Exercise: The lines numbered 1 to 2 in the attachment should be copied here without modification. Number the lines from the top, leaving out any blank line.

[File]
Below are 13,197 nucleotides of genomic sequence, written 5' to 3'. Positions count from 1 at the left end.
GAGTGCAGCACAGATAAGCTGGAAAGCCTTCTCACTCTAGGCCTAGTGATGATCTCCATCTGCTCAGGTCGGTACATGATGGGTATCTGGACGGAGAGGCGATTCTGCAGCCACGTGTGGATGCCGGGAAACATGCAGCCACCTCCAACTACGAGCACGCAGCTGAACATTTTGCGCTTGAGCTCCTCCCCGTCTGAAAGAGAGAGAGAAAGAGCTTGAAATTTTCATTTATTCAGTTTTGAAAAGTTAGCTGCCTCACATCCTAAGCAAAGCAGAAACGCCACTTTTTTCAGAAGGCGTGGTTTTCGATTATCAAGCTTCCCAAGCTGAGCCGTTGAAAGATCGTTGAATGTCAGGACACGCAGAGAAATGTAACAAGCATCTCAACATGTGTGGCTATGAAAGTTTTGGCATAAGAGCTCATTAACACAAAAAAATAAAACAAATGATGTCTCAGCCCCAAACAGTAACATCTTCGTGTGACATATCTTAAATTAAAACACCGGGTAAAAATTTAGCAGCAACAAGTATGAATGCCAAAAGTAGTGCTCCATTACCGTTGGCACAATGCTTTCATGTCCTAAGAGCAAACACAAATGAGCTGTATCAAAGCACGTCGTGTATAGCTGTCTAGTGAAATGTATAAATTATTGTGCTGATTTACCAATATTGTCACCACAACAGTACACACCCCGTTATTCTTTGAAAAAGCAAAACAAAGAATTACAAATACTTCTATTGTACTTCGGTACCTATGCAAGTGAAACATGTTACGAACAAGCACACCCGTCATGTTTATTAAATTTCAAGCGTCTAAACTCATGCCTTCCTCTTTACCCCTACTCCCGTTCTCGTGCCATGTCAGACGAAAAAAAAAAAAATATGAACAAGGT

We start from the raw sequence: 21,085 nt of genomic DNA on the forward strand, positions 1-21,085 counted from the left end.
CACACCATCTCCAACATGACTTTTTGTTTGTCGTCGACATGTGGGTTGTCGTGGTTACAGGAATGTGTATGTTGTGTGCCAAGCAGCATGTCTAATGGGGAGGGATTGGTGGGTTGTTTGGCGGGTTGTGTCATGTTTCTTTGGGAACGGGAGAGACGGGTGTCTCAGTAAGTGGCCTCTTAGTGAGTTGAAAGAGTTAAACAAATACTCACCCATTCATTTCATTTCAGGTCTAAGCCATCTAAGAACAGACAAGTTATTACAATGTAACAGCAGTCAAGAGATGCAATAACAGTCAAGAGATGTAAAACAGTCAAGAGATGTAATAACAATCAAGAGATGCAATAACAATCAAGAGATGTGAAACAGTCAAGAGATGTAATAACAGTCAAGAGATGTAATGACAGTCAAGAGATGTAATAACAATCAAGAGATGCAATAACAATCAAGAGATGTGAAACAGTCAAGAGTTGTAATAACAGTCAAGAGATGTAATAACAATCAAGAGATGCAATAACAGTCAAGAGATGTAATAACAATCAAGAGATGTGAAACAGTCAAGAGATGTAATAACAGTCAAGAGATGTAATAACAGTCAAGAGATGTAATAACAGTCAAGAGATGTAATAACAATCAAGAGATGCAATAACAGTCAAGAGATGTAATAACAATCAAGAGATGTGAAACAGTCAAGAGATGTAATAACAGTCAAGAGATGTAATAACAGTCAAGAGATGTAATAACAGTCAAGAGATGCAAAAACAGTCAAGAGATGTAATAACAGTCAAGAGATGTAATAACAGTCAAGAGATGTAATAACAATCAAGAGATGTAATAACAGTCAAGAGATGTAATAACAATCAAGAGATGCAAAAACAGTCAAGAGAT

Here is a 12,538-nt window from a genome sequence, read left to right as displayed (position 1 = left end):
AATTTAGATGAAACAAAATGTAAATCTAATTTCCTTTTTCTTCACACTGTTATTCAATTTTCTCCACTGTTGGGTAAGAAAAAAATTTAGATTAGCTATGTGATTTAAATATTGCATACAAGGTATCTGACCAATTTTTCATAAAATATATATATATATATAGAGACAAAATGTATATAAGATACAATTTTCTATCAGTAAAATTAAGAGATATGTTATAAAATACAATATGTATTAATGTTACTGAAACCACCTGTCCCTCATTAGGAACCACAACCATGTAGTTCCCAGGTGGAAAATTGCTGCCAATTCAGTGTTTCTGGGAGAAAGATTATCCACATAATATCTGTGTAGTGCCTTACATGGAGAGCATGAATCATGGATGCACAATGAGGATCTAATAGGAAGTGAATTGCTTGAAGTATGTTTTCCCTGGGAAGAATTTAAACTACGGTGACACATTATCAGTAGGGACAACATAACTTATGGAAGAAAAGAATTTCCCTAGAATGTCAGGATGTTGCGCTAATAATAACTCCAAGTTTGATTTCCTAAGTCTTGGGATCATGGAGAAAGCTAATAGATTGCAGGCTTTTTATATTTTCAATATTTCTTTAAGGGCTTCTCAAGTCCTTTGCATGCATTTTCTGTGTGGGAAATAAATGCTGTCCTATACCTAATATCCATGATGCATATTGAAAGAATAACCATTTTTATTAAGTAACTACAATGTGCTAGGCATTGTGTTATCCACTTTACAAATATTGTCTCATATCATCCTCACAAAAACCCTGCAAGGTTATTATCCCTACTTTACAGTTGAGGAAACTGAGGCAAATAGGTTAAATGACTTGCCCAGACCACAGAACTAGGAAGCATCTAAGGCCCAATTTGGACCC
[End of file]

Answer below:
Below are 13,197 nucleotides of genomic sequence, written 5' to 3'. Positions count from 1 at the left end.
GAGTGCAGCACAGATAAGCTGGAAAGCCTTCTCACTCTAGGCCTAGTGATGATCTCCATCTGCTCAGGTCGGTACATGATGGGTATCTGGACGGAGAGGCGATTCTGCAGCCACGTGTGGATGCCGGGAAACATGCAGCCACCTCCAACTACGAGCACGCAGCTGAACATTTTGCGCTTGAGCTCCTCCCCGTCTGAAAGAGAGAGAGAAAGAGCTTGAAATTTTCATTTATTCAGTTTTGAAAAGTTAGCTGCCTCACATCCTAAGCAAAGCAGAAACGCCACTTTTTTCAGAAGGCGTGGTTTTCGATTATCAAGCTTCCCAAGCTGAGCCGTTGAAAGATCGTTGAATGTCAGGACACGCAGAGAAATGTAACAAGCATCTCAACATGTGTGGCTATGAAAGTTTTGGCATAAGAGCTCATTAACACAAAAAAATAAAACAAATGATGTCTCAGCCCCAAACAGTAACATCTTCGTGTGACATATCTTAAATTAAAACACCGGGTAAAAATTTAGCAGCAACAAGTATGAATGCCAAAAGTAGTGCTCCATTACCGTTGGCACAATGCTTTCATGTCCTAAGAGCAAACACAAATGAGCTGTATCAAAGCACGTCGTGTATAGCTGTCTAGTGAAATGTATAAATTATTGTGCTGATTTACCAATATTGTCACCACAACAGTACACACCCCGTTATTCTTTGAAAAAGCAAAACAAAGAATTACAAATACTTCTATTGTACTTCGGTACCTATGCAAGTGAAACATGTTACGAACAAGCACACCCGTCATGTTTATTAAATTTCAAGCGTCTAAACTCATGCCTTCCTCTTTACCCCTACTCCCGTTCTCGTGCCATGTCAGACGAAAAAAAAAAAAATATGAACAAGGT